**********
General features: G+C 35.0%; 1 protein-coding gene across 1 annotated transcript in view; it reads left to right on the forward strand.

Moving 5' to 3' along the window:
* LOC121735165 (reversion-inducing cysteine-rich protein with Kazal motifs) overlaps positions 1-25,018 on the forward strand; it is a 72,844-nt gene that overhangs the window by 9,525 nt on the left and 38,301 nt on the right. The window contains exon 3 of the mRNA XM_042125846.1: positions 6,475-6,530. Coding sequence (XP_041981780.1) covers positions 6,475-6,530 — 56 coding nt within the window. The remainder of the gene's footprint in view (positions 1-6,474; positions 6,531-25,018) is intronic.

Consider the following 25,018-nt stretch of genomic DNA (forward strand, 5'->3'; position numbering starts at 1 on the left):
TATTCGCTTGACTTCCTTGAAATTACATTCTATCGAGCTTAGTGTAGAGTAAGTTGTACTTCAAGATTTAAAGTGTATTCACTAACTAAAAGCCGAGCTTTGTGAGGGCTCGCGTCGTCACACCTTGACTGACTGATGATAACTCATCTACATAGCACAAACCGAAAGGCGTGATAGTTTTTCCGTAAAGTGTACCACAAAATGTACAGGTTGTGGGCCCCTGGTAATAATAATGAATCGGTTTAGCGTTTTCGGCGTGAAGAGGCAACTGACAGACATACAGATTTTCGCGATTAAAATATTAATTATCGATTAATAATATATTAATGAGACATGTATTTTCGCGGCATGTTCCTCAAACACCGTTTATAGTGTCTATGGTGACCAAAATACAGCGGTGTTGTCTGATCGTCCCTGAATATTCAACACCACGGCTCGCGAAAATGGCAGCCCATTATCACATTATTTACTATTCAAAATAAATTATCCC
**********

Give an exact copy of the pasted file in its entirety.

General features: G+C 35.0%; 1 protein-coding gene across 1 annotated transcript in view; it reads left to right on the forward strand.

Moving 5' to 3' along the window:
* LOC121735165 (reversion-inducing cysteine-rich protein with Kazal motifs) overlaps positions 1-25,018 on the forward strand; it is a 72,844-nt gene that overhangs the window by 9,525 nt on the left and 38,301 nt on the right. The window contains exon 3 of the mRNA XM_042125846.1: positions 6,475-6,530. Coding sequence (XP_041981780.1) covers positions 6,475-6,530 — 56 coding nt within the window. The remainder of the gene's footprint in view (positions 1-6,474; positions 6,531-25,018) is intronic.

Consider the following 25,018-nt stretch of genomic DNA (forward strand, 5'->3'; position numbering starts at 1 on the left):
TATTCGCTTGACTTCCTTGAAATTACATTCTATCGAGCTTAGTGTAGAGTAAGTTGTACTTCAAGATTTAAAGTGTATTCACTAACTAAAAGCCGAGCTTTGTGAGGGCTCGCGTCGTCACACCTTGACTGACTGATGATAACTCATCTACATAGCACAAACCGAAAGGCGTGATAGTTTTTCCGTAAAGTGTACCACAAAATGTACAGGTTGTGGGCCCCTGGTAATAATAATGAATCGGTTTAGCGTTTTCGGCGTGAAGAGGCAACTGACAGACATACAGATTTTCGCGATTAAAATATTAATTATCGATTAATAATATATTAATGAGACATGTATTTTCGCGGCATGTTCCTCAAACACCGTTTATAGTGTCTATGGTGACCAAAATACAGCGGTGTTGTCTGATCGTCCCTGAATATTCAACACCACGGCTCGCGAAAATGGCAGCCCATTATCACATTATTTACTATTCAAAATAAATTATCCC